“They were looking for a dog that symbolized luxury and decided on a Lhasa Apso,” says Choi, who raises not just one, but three dogs of the exotic breed.
As a pioneer on the scene with her dog, Eunshil, Choi says that there is not really a standard or a guide for breaking into the doggy modeling scene.
On the set, she also adds that the way that animals are treated depends on the team.
“The actress holding Eunshil said that it was like carrying a calf,” says Choi who was a little taken aback by the comment.
“In most cases, the staff go out of their way to befriend the dogs,” says Choi, who believes that when dogs feel at home, it leads to better results on the screen.
Overall, she says that she was impressed with the way that the cast and crew of “The Tower” acted toward Eunshil, allowing her lots of time to run around during the day and even escorting her back to Seoul when Choi and the rest of her family had to return home, leaving Eunshil behind for a shoot.
Although the big screen is a new thing for the little dog, Eunshil has dabbled in advertising for some time, again starting at a young age like Marie.
“We never really had to buy dog products because we got them free from the jobs,” says Choi, adding that although making ends meet would be difficult as a full-time celebrity dog, there are other incentives.
Despite the freebies, a lot does go into raising a picture perfect dog.
In the case of Eunshil the Lhasa Apso, it means a lot of effort goes into keeping her coat shiny and camera-ready. No doubt the varied meals, frequent visits to the hair salon and regular walks all help in this department.
“We also have to watch her stress level before and during the shoot,” says Choi, who also takes time out to make healthy dog treats for Eunshil and her two sisters, Sena and Nana.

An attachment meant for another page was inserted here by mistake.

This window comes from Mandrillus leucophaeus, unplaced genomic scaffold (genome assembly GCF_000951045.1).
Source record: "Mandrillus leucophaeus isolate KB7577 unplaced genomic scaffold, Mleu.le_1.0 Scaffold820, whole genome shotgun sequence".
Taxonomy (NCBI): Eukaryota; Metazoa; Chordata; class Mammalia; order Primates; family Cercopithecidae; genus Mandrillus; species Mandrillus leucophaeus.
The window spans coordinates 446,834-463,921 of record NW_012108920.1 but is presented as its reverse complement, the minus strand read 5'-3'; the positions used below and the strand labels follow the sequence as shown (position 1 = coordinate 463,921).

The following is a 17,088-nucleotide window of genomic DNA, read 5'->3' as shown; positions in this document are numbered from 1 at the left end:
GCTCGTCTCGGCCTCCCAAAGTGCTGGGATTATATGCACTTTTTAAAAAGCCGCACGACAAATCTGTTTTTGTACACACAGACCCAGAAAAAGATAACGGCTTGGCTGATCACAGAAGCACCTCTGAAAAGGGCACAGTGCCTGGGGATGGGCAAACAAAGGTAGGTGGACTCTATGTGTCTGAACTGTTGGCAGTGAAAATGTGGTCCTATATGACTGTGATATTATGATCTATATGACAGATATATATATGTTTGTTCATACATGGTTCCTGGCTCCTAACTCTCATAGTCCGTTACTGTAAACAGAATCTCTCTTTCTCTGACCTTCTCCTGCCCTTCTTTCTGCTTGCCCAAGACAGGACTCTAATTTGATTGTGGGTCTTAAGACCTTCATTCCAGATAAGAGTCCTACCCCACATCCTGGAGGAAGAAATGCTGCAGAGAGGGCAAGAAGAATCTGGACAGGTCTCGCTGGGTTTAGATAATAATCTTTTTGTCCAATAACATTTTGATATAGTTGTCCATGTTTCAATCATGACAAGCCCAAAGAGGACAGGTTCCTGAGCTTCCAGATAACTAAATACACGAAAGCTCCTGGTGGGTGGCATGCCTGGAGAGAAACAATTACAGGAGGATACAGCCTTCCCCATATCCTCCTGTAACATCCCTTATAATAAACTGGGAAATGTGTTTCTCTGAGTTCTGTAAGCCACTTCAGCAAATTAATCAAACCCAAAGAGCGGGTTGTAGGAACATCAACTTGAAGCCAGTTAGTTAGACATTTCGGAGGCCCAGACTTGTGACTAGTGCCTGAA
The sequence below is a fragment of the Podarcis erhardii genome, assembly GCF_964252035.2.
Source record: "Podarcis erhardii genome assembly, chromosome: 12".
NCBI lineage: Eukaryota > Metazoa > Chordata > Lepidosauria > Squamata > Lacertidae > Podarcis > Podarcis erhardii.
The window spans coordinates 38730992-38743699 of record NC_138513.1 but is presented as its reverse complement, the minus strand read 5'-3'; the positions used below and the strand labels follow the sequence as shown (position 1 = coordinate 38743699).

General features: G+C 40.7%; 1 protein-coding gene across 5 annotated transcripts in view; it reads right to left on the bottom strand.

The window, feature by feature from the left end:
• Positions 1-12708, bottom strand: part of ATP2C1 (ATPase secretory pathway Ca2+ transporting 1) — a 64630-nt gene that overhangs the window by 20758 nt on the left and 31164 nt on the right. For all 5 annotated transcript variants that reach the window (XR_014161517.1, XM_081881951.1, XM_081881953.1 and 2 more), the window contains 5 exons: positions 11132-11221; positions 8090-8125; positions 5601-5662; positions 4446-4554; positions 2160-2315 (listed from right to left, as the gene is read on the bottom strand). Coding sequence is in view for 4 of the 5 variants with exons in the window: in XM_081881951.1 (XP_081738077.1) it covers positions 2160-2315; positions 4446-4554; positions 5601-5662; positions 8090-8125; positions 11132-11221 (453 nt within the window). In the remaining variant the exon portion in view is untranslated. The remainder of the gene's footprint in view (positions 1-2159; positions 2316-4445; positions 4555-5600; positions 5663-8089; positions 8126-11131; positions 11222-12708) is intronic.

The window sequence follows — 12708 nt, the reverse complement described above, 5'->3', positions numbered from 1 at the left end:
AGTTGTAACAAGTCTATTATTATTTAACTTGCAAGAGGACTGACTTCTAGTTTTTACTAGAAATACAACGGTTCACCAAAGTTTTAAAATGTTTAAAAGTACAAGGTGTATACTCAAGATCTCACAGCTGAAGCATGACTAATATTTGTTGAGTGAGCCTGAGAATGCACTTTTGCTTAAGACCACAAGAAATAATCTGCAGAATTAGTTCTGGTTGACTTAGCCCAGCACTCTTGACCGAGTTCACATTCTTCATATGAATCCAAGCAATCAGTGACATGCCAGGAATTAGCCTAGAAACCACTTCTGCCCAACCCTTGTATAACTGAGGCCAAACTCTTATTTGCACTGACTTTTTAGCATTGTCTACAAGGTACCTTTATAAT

“Just like humans consume three meals a day, I try to give my dogs a varied diet and snacks throughout the day.” It’s not at all odd to see Eunshil take a bite of dried carrots, sweet potatoes or fresh fruit, meat and tofu as she goes about her day.
But as doting parents often do, Choi says that her dog really does have a star quality that not all dogs possess.
“She can sit still for hours and not snap at people,” Choi says, attributing this characteristic to the fact that Eunshil never once made a blooper.
And along with staying very still, Choi says Eunshil’s sociability helped.
“If the dog isn’t sociable, they might not do the tricks in front of the camera,” affirmed Lee. “Just because a dog can do cute tricks at home doesn’t mean that they’ll do it in front of strangers, or the camera.
“As well as basic obedience, there are specific skills like maintaining focus, looking at the camera, that is needed for dogs that want a career in TV,” says Lee. And some deception is involved too. “We used objects to lure dogs to look this way and that way behind the camera.”
And with all these tricks learned, Lee does confirm that like in real life when people try to break into the entertainment industry, timing plays a part, too.
Although there are some breeds like “shepherds and border collies,” that do possess the qualities that are fit for the limelight, time and market demand is of essence.
“It is the luck of the draw. Training centers get a lot of these casting calls and if one of the dogs there is doing well, and then they’d get cast,” says Lee.
And as the years have gone by, Marie’s owner does affirm that the demand for her pooch has waned a little bit. But in the meantime both Pyo and Choi say that they’ll keep up with their dogs’ activities, which brings smiles to not just the public, the viewers, but to them too.
By Carla Sunwoo [firstname.lastname@example.org]